A Brief Collection of Quotations About (or Pertaining to) Politics
I’ve been collecting quotations about politics for almost half a century. I’m interested in what the wise and the wiseacres have to say on a subject that is – at the same time – so foolish and no laughing matter.
I’ve tried to make these quotations as accurate (and as accurately sourced) as possible. Many sayings come to us shrunken or distorted with age. For example, Voltaire never said…
I disapprove of what you say, but I will defend to the death your right to say it.
What Voltaire said, in a letter to the extremely conservative Catholic priest M. Le Riche, was…
Monsieur l’abbe, I detest what you write but I would give my life to make it possible for you to continue to write.
(Note how the great French wit is teasing the priest, whose writing is so hilariously awful that it’s “to die for.”)
But sometimes misquotes are worse than inaccurate. Sometimes quotations are twisted with malice. Former President Dwight Eisenhower’s choice for Secretary of Defense, President of General Motors Charles E. Wilson, is supposed to have told the committee at his Senate confirmation hearing,
What’s good for GM is good for America.
Wilson told the committee almost the opposite. When asked if he could make a decision that would adversely affect GM, Wilson said yes but that it was hard for him to imagine that situation –
Because for years I thought what was good for our country was good for General Motors, and vice versa.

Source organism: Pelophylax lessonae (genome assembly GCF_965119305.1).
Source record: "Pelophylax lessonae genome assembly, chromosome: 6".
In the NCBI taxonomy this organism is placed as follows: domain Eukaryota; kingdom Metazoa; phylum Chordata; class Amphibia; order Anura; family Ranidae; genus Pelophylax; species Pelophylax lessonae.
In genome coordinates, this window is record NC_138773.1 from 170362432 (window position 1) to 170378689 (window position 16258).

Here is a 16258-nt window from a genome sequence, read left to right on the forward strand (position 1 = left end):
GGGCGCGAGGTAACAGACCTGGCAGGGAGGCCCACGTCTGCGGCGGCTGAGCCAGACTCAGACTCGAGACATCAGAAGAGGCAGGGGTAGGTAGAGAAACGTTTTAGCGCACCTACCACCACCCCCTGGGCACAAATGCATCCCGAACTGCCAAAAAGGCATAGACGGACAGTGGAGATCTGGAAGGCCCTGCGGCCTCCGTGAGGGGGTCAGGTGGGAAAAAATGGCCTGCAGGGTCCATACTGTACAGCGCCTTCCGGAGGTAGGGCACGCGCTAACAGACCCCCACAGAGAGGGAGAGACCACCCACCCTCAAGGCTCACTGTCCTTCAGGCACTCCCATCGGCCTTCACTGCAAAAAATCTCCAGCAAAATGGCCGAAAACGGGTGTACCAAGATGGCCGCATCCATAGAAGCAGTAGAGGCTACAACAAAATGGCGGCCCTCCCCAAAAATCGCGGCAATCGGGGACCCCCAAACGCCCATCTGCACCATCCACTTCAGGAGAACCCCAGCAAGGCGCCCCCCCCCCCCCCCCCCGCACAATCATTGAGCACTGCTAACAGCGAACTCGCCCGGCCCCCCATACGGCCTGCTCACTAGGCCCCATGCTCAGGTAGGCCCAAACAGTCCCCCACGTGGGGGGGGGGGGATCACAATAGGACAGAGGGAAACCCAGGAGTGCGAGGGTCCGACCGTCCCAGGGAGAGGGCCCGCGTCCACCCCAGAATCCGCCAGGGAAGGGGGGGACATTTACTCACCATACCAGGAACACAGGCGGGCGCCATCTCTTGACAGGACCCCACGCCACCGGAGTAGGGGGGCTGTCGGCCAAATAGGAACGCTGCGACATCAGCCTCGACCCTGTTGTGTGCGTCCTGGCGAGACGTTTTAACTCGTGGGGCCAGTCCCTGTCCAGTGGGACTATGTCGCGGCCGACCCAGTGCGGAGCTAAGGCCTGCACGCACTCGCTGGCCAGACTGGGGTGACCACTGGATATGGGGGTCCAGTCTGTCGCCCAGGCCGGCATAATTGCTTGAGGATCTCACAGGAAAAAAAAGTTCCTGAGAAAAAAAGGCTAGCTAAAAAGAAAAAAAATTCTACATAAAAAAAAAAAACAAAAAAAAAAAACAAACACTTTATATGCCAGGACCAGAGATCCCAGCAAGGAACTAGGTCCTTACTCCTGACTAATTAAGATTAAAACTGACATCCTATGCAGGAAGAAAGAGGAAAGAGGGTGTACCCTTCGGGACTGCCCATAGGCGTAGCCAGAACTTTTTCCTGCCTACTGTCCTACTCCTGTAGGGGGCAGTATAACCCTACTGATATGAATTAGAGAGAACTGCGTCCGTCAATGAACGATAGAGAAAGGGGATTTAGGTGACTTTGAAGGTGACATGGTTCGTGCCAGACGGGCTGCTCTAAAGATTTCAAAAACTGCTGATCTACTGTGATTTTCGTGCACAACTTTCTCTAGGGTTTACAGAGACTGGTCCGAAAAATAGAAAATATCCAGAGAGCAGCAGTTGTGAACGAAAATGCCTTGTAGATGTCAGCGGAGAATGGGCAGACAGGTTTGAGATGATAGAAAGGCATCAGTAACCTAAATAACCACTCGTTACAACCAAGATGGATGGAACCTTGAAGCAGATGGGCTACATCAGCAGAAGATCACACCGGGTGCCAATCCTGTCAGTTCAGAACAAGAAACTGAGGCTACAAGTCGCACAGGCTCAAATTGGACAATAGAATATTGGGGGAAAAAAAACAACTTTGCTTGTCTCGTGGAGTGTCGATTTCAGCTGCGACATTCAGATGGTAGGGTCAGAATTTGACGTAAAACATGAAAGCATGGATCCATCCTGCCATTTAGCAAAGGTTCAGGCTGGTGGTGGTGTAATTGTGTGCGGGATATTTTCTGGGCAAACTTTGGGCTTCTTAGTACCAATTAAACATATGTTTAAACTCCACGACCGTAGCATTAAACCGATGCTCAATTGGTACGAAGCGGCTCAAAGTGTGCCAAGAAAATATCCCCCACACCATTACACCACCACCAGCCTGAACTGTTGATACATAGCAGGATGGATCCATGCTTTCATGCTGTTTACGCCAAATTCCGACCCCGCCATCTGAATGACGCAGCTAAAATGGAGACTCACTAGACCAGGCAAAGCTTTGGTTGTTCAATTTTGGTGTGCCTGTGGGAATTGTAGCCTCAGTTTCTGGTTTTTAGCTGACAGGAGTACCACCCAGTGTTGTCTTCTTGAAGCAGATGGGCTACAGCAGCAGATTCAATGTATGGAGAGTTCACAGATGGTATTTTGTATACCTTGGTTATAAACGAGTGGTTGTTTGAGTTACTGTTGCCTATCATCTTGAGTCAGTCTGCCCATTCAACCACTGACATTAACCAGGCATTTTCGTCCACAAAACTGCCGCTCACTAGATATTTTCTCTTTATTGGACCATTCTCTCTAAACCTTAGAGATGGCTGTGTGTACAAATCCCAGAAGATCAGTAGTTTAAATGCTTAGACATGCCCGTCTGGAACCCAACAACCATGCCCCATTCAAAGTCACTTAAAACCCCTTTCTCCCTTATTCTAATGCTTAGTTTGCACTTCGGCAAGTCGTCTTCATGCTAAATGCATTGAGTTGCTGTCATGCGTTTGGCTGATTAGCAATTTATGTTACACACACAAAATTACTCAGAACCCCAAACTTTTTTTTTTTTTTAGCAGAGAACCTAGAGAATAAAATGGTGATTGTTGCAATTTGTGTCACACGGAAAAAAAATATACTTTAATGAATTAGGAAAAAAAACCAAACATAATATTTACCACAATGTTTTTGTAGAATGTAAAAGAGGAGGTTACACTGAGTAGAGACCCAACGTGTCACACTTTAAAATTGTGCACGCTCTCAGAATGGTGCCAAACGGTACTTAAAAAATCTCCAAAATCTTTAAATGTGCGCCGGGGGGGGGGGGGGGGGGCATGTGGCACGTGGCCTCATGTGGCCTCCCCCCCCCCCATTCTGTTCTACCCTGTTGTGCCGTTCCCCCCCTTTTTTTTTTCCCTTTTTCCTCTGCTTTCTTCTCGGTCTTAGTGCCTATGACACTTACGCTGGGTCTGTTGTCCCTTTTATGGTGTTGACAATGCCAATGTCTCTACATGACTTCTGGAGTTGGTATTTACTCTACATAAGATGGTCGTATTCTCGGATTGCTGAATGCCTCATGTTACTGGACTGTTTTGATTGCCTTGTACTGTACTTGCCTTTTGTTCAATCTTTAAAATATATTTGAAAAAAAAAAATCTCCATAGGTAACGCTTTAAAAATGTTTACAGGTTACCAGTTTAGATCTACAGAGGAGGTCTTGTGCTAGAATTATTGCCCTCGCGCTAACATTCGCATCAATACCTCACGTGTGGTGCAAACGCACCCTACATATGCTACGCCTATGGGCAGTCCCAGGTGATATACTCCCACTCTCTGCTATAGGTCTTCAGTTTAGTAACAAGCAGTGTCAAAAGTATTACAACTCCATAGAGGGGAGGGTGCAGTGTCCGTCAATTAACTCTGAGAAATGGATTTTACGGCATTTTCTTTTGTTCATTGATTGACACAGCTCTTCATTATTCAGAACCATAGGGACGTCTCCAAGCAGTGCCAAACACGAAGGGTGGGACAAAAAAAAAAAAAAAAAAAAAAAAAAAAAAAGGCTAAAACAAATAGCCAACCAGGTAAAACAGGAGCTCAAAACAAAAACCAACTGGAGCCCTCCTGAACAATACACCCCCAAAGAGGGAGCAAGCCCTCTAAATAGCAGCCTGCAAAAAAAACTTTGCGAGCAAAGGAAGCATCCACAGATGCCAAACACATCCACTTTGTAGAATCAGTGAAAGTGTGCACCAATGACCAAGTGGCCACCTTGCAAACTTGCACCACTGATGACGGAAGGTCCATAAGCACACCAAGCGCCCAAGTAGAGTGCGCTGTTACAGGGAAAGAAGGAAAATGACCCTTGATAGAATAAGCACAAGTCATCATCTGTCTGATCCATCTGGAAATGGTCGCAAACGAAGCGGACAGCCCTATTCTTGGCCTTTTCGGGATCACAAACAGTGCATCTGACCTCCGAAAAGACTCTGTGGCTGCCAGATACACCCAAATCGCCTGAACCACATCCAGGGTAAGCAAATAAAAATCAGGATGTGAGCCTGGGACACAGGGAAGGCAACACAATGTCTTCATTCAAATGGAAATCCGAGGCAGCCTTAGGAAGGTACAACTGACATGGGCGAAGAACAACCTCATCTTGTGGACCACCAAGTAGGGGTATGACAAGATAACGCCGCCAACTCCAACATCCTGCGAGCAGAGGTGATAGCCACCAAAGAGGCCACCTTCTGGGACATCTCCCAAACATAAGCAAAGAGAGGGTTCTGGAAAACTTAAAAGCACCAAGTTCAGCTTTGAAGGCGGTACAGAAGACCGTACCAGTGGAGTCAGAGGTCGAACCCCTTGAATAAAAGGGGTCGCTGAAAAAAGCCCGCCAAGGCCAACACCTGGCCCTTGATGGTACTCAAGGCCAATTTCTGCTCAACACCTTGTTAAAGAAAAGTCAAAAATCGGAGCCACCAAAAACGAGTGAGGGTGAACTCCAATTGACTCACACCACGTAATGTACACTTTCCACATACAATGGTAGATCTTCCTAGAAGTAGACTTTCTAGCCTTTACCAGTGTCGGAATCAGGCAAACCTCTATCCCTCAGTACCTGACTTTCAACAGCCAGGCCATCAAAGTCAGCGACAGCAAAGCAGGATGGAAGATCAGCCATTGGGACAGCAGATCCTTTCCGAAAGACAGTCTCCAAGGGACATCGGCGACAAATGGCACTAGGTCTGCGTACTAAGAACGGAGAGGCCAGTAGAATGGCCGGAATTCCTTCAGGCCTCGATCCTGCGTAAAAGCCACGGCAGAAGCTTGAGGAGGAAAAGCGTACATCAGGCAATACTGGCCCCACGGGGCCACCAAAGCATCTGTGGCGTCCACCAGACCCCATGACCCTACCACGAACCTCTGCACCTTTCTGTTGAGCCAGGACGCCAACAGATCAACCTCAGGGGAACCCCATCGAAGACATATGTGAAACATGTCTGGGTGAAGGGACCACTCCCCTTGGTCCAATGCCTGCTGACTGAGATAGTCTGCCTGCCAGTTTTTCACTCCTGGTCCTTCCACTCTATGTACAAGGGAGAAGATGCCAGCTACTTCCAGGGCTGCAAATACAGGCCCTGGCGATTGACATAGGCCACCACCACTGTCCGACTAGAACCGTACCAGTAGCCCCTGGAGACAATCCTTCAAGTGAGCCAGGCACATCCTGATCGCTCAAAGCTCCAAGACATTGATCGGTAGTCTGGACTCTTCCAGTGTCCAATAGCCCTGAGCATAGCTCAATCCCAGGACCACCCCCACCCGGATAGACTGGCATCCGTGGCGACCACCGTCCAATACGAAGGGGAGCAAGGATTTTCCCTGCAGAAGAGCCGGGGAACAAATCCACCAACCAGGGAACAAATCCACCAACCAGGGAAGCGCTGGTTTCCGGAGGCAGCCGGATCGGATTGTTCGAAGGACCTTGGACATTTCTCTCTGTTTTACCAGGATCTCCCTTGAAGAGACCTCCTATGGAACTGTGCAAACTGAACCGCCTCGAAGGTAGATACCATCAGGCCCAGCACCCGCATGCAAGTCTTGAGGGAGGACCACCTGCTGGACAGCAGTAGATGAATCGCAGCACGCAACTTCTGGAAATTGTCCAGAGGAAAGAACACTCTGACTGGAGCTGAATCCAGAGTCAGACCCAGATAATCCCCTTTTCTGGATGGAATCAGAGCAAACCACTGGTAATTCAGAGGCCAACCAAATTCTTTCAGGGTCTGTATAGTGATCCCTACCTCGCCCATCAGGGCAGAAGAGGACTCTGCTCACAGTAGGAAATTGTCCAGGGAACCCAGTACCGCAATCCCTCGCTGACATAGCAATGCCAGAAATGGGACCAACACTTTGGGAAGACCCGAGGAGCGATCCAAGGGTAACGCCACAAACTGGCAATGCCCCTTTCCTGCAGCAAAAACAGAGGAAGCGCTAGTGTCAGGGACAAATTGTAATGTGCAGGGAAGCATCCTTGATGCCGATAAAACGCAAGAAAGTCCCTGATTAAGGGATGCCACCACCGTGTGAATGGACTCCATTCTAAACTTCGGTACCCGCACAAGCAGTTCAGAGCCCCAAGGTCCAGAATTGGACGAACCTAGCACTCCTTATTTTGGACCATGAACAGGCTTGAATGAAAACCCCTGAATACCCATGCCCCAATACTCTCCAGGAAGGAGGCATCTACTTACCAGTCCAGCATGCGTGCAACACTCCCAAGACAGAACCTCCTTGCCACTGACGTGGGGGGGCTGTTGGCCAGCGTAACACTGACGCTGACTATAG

(Wilson was confirmed by a vote of 77 to 6.)
I’ve also tried to leave out the quotations that everybody knows already. Thus there is no…
I don’t belong to an organized political party. I am a Democrat.
– Will Rogers
There is no distinctly native American criminal class except Congress.
– Mark Twain
Not that these aren’t clever and insightful. But no one wants used food, even when it’s food for thought.
Nonetheless, I’m sure some of the following will be familiar, especially to longtime American Consequences readers who will note that I myself have, in the past, at one time or another, cited almost all of these quotes. But don’t think of them as pre-digested. Think of them as the kind of leftovers that – like a good beef stew – get better with reheating.
If worthless men are sometimes at the head of affairs, it is, I believe, because worthless men are at the tail and in the middle.
– John Adams, letter to Benjamin Rush
#22 No matter what happens, somebody will find a way to take it too seriously.
– Dave Barry, “25 Things I Have Learned in 50 Years,” Dave Barry Turns 50
An endless vista of false teeth with nothing to bite.
– Comment attributed to Tory MP Robert “Bob” Boothby during the debate over the establishment of Britain’s National Health Service